(Bloomberg) -- The US Supreme Court refused to consider forcing New York to give more children medical exemptions from the state’s school vaccine requirements. 

The justices, without comment, turned away an appeal by parents who claimed the state violated their constitutional rights when it put in place stricter rules for medical exemptions in 2019. 

The new rules require exemptions to be based on a nationally recognized standard of care, such as those contained in guidelines issued by the Centers for Disease Control and Prevention. 

The parents, joined by the advocacy group Children’s Health Defense, say it should be enough if a state-licensed doctor certifies that a child is at risk of serious harm or death from a vaccine. In their appeal, they said the state’s rules have forced the exclusion of hundreds of “medically fragile” students from school since 2019.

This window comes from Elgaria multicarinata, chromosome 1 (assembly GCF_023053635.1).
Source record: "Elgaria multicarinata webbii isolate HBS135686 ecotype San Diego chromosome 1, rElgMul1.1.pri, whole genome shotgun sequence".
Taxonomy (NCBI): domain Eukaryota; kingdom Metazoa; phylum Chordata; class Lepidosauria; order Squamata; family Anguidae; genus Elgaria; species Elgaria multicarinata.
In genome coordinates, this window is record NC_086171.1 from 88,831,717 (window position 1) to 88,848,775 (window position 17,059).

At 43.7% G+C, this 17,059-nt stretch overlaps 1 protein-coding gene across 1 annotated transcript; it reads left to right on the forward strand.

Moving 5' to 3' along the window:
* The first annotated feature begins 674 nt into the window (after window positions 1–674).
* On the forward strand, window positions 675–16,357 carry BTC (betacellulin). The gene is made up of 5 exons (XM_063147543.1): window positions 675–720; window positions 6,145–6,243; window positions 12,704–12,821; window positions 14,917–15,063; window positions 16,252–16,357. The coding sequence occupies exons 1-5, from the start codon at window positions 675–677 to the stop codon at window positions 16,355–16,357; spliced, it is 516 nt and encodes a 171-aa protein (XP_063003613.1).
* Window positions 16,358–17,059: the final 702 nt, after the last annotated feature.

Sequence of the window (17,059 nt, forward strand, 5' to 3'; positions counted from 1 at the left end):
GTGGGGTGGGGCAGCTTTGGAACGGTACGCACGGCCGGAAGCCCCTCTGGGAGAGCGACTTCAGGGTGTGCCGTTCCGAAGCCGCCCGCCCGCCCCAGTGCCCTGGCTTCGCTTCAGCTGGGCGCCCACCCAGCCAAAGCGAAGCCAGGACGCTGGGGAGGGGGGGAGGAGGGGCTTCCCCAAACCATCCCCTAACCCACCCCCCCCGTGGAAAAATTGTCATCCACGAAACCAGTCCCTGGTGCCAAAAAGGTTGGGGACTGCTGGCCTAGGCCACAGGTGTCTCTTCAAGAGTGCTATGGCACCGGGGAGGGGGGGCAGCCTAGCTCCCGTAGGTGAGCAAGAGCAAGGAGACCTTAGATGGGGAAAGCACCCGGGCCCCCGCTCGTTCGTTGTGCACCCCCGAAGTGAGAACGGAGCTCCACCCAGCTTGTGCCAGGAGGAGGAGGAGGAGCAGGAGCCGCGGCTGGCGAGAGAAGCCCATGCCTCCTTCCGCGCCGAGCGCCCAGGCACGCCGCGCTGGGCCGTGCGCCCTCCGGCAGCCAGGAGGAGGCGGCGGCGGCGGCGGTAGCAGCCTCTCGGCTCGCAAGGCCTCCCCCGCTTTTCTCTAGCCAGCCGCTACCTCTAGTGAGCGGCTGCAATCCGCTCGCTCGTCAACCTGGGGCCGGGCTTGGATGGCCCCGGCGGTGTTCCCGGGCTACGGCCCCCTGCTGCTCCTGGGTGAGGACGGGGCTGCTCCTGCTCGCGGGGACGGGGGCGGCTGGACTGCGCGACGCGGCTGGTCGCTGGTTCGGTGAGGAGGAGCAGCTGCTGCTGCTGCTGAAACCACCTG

The state changed its rules after the worst measles outbreak in a quarter century, tightening the medical requirements and eliminating the longstanding exemption for families with religious objections. The Supreme Court rejected a religious-rights challenge to the new policy last year.

The Supreme Court has repeatedly turned away challenges to state and local vaccine mandates for schoolchildren and government workers.

The case is Goe v. McDonald, 22-404. 

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